One of the simplest fixes to many computer issues is just to reboot your machine. It’s the first troubleshooting step we recommend on many issues (and this is true with many electronic devices, not just computers). While it frequently fixes issues with your computer, the bigger question is to why does it fix those issues? There could be a few reasons.
Updates Need to Be Installed: Many applications and system processes will install patches and updates in the background. While most of those processes are decent about notifying you when a reboot is needed, sometimes you’re not notified or the tools don’t think a reboot is needed. But honestly, if you’re patching any sort of system files or applications that you use on a regular basis, a reboot is never a bad idea (whether the programs tell you need to reboot or not). This way it’s far more likely that the patches are fully installed and working properly and no system files were locked that weren’t able to be fully patched.
Tied Up Resources: Even if you don’t think you’re running a lot of applications, some apps just like to use up and tie up a lot of system resources (processor, RAM, network traffic, etc…) no matter what you’re doing with them (we’re looking at you, Teams, but that’s supposed to get better soon). Some apps will continue to use system resources even after you thought you’ve closed them out. A reboot will kill everything and start over from scratch to give applications a blank slate to work with.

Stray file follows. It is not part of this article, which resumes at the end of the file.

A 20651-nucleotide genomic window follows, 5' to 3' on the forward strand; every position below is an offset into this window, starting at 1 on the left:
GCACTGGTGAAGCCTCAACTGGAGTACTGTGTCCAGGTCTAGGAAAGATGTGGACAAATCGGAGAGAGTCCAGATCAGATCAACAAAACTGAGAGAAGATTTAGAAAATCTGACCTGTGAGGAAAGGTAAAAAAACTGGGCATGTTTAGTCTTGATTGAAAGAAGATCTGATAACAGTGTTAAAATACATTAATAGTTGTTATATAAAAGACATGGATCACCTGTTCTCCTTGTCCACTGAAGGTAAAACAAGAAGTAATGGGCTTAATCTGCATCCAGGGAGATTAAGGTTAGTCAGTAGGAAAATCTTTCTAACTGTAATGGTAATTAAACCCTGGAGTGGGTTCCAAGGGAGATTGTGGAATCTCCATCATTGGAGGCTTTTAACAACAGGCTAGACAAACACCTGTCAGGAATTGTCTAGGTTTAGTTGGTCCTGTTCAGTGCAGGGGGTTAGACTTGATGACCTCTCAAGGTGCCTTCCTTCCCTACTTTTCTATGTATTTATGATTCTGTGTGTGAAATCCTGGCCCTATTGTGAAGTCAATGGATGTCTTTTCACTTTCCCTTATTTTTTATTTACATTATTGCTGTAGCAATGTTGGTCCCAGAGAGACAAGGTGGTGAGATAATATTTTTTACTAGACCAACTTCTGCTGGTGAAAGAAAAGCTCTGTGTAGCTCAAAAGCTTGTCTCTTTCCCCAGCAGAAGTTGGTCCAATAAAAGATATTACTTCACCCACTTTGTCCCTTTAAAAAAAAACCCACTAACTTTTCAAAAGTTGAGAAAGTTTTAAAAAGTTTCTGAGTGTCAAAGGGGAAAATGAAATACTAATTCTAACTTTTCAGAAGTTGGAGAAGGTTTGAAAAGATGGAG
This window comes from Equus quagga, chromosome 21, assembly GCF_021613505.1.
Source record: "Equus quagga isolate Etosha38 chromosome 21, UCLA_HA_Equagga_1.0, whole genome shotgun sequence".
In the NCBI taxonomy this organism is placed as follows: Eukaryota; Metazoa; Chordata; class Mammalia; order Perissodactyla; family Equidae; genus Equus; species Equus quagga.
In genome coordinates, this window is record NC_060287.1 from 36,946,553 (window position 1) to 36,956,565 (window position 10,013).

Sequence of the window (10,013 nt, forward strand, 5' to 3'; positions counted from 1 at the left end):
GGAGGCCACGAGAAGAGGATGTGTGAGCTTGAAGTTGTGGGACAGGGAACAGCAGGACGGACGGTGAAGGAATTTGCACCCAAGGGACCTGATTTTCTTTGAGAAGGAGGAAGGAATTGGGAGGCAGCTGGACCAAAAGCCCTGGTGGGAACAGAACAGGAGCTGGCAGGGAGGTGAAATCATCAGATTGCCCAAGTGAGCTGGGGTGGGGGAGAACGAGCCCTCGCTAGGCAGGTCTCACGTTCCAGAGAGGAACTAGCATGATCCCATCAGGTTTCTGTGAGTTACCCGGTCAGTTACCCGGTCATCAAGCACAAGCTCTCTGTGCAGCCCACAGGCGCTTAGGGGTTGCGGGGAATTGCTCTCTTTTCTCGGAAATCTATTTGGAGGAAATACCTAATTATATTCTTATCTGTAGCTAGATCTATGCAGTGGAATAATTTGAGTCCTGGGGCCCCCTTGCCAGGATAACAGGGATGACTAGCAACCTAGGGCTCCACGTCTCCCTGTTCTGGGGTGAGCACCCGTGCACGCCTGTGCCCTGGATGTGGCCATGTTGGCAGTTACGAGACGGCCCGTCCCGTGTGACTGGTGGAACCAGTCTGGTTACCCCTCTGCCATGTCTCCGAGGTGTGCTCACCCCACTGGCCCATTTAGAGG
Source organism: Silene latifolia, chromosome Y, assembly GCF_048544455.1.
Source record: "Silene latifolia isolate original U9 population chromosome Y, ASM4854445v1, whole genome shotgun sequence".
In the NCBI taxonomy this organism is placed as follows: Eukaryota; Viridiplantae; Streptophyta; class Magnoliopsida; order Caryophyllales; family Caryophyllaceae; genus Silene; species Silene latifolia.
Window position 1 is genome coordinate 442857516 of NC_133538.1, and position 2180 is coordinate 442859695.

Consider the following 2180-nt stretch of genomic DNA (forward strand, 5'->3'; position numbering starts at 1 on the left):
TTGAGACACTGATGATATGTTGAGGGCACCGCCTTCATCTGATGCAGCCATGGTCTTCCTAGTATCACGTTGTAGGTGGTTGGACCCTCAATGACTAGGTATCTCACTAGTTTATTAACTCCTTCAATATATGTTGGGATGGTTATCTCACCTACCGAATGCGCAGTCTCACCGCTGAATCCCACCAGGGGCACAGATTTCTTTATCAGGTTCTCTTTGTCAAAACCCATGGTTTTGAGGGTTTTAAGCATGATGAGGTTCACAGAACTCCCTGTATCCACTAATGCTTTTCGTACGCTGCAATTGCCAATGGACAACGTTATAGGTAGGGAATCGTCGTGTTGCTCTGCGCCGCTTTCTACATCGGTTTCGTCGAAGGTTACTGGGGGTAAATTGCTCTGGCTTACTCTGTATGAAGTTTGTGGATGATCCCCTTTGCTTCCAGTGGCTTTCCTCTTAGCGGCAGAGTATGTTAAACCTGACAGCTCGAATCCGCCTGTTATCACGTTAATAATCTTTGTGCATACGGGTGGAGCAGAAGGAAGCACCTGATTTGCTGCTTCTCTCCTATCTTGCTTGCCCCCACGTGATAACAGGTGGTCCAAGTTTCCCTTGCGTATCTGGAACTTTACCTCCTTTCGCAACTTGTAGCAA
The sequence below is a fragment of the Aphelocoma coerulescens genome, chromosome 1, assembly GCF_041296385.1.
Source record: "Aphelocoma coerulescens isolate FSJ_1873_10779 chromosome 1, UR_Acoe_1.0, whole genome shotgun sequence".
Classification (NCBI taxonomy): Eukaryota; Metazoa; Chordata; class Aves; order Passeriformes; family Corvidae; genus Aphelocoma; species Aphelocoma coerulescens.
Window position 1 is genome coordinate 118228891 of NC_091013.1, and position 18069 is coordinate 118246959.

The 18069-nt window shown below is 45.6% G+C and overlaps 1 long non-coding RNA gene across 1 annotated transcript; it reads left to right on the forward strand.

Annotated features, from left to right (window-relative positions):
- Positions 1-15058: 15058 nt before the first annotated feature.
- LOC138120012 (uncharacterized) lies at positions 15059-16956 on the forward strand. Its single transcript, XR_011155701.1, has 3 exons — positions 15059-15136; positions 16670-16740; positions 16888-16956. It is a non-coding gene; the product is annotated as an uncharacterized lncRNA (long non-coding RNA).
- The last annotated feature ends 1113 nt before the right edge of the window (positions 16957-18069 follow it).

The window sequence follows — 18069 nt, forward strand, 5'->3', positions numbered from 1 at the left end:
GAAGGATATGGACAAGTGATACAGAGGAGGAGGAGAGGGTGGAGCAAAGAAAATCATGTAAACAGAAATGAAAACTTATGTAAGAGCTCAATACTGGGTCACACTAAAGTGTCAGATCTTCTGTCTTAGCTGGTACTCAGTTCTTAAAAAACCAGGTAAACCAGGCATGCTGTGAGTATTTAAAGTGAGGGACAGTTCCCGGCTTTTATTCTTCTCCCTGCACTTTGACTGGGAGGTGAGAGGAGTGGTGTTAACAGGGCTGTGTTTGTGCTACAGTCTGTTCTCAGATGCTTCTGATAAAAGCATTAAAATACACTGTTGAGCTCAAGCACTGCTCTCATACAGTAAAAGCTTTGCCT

A Memory Reset: Similarly, sometimes (especially in low-memory systems) will compete for the same bits of RAM in your system, or programs will be occupying fragmented parts of your systems memory trying to find some free space. A reboot flushes everything out there of, including remnants in memory from old programs, to get things running smoothly again.
Cleans Things Up: Programs and operating systems that have been running for a long time will use all sorts of system resources. They may create temporary files, load data into system cache or RAM, load a bunch of processes, etc… . Sometimes one of those things happens slightly wrong and while it’s not causing any major issues, something in the background could be slowly going wonky and instead causing minor slowdowns and irritating issues. A reboot gives the programs full start, cleans things and kills any background processes and cache issues that may be occurring.
So what’s the moral of the story? If your system is acting wonky, start with a reboot.